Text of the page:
BARBARA, Lebanon: The fig is popping up everywhere these days – whether in avant-garde dishes at high-end restaurants in New York or topping the lists of the latest super-foods. This “newly discovered” delicacy that’s all the rage, however, is steeped in tradition.
The midsummer Mediterranean fruit was revered in the Greek and biblical times, a symbol of peace, prosperity and fertility – long before the foodies of California began seeking it out for its high levels of fiber, potassium, calcium and iron. It is believed the first cultivation of figs began over 10,000 years ago in what is now the West Bank, making it one of the earliest domesticated plants.
In the the Bible’s Book of Genesis, Adam and Eve covered themselves with fig leaves after eating a forbidden fruit. In the Book of Deuteronomy, the fig is described as a spice and a year-round fruit.
In the Book of Matthew, Jesus finds a fig tree when he is hungry, but sees it bears leaves but not fruit and then curses the tree, which then withers. Another biblical reference to figs, often used to signify peace and prosperity, is found in Kings: “each man under his own fig and vine tree.”
The fig is also mentioned in Sura 95 of the Quran, named Al-Tin (fig in Arabic), opens with “By the fig and the olive.” In the Hadith, Prophet Mohammad is quoted as saying, “If I had to mention a fruit that descended from paradise, I would say this [the fig] is it because the paradisiacal fruits do not have pits.”
These days, the cooks and cultivators of figs in the fruit’s historical homeland are proud of its origins and happy about the modern-day renaissance it is enjoying.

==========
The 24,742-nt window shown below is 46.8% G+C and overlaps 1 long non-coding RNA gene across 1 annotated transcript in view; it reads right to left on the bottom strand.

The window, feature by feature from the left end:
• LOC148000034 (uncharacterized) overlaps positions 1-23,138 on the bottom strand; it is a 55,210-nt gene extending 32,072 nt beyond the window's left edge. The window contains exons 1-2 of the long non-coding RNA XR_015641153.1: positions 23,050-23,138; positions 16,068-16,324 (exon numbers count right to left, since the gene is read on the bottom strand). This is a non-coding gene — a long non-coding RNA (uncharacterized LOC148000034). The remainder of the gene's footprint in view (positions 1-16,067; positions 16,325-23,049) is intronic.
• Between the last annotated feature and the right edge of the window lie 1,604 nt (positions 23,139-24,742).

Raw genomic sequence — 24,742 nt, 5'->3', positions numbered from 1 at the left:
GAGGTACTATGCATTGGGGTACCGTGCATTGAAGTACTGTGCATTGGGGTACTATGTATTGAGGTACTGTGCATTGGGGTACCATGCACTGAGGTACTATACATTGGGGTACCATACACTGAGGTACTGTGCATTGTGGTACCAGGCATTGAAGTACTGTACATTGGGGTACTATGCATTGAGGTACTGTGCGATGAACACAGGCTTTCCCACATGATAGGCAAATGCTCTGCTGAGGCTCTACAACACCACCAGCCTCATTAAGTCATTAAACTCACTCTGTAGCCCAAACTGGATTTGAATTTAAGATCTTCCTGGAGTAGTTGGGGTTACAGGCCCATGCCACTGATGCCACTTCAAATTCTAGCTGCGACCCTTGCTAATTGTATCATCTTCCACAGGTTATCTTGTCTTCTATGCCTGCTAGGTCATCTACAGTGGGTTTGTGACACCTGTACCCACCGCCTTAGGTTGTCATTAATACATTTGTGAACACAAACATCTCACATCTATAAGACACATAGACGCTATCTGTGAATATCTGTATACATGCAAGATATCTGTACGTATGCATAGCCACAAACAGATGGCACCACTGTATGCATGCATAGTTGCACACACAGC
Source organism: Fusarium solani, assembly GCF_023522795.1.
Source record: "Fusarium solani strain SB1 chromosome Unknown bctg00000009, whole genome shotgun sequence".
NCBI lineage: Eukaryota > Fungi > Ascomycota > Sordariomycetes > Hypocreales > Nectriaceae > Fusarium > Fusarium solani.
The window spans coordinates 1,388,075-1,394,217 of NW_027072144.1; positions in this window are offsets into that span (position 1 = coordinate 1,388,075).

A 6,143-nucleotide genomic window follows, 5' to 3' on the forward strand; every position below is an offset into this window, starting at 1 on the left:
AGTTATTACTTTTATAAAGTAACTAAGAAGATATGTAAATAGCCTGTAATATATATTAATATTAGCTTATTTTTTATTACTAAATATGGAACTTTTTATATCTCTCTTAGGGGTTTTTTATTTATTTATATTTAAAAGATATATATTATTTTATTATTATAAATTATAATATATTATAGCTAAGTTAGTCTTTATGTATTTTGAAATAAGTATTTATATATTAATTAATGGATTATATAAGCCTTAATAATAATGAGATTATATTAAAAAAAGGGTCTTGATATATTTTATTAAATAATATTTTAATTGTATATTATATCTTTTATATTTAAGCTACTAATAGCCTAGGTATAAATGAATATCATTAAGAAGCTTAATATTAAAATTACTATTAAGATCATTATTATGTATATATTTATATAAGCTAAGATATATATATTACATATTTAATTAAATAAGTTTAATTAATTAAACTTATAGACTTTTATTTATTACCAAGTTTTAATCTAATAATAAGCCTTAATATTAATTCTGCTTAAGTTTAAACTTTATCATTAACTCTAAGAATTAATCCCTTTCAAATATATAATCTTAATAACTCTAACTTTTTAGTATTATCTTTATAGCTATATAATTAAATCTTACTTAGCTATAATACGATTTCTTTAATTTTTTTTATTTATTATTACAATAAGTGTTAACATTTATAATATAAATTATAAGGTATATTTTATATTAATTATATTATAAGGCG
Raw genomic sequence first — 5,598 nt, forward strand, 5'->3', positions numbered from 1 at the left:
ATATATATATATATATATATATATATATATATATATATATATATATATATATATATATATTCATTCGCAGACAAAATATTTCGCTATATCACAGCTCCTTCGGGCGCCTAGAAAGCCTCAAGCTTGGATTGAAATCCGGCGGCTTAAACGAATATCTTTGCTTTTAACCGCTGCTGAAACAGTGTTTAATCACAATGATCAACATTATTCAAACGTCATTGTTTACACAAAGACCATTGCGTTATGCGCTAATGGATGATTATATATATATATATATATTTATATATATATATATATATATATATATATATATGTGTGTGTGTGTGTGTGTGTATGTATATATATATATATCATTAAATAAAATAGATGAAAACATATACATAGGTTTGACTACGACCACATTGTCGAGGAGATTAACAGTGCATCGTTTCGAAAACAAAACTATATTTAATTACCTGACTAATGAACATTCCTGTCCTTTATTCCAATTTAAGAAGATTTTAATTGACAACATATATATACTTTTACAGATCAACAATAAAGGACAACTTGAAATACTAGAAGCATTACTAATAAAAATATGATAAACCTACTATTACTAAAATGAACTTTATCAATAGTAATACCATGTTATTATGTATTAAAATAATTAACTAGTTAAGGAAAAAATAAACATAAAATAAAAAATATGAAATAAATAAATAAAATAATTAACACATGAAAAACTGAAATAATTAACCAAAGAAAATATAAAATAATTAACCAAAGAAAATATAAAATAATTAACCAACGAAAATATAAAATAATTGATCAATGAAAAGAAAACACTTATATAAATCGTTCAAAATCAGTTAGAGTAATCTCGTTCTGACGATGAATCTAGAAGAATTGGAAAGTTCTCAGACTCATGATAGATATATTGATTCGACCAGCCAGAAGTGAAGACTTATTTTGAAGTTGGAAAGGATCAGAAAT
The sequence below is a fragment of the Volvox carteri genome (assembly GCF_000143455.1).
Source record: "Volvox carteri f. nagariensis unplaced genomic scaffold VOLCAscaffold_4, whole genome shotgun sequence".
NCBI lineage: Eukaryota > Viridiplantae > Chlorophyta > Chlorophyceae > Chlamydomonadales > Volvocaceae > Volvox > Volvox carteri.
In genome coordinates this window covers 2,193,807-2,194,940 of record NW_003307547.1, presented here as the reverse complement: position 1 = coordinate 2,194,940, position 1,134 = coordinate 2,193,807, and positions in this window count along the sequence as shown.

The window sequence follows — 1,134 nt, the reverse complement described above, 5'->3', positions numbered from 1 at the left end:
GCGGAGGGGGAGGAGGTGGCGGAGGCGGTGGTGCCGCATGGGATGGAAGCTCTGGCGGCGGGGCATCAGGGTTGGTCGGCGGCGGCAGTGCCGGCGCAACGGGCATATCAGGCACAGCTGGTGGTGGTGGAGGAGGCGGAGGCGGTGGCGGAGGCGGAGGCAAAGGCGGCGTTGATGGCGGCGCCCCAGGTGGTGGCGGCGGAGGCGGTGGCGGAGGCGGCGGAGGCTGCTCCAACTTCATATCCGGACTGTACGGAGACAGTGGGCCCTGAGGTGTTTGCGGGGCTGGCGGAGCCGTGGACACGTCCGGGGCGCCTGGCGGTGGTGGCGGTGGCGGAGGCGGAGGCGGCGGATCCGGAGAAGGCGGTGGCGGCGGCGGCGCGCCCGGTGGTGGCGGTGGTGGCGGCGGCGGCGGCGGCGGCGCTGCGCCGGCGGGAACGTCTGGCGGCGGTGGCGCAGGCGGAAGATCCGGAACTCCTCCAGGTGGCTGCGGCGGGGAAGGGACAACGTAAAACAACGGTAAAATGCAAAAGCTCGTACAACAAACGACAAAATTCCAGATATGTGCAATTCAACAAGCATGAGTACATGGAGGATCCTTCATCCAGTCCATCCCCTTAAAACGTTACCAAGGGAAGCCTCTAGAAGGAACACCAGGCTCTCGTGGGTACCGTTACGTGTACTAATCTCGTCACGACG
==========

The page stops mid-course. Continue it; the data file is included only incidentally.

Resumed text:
Mohammad Naccache, who goes by his nickname Chef Mood, admits that he never liked figs until last year: “I didn’t like the shape and the texture.”
He gave it another go while looking for a different food to experiment with for his recipes. After a few tests in the kitchen he was hooked. He started making everything from the traditional fig jam to cheese and fig bread – and even fig ice cream. He also likes the fruit raw – served as part of a bigger spread or added to salads with a pinch of sugar and balsamic vinegar.
In fact, his conversion to a fig lover has made him something of an evangelizer, and he now actively encourages others to try the fruit, convinced that all it takes is the right dish to get them interested. On a recent trip to Switzerland for a food conference, he had his colleagues try his fig and cheese bread – an instant success.
For London-based food writer Anissa Helou, eating figs has always been a way of life.
“My first memories were of vendors knocking on our door in Beirut carrying beautiful wicker baskets full of incredibly fresh figs,” she recalls, “which they had picked that morning and which they were hawking from door to door, shouting out from the street ‘yalla ala teen’ – meaning come and get some figs.”
Even before that, she was told by relatives that she was fed copious amounts of figs at the age of 6 months by her Syrian aunt in Mashta Helou, the countryside of Homs.
“This didn’t stop me from adoring figs and eating kilos and kilos [in later life] when I could get hold of good ones,” she says.
Hanan Afreim sells figs on the side of the road in Barbara just outside of the northern coastal town of Amchit. For her, the affinity for the fruit came later on in life – when she married her husband, whose family had several vast orchards of green-skinned Kadota figs, the most common and oldest variety. Every summer, she greets her longtime loyal customers with the figs she believes to be the best in Lebanon.
“We have a lot of repeat customers,” Afreim says, sitting near her baskets of figs on the side of the road right in front of the family orchard.
“People come from all over Lebanon for our figs, because they’re known to be the tastiest. Maybe it’s the soil.”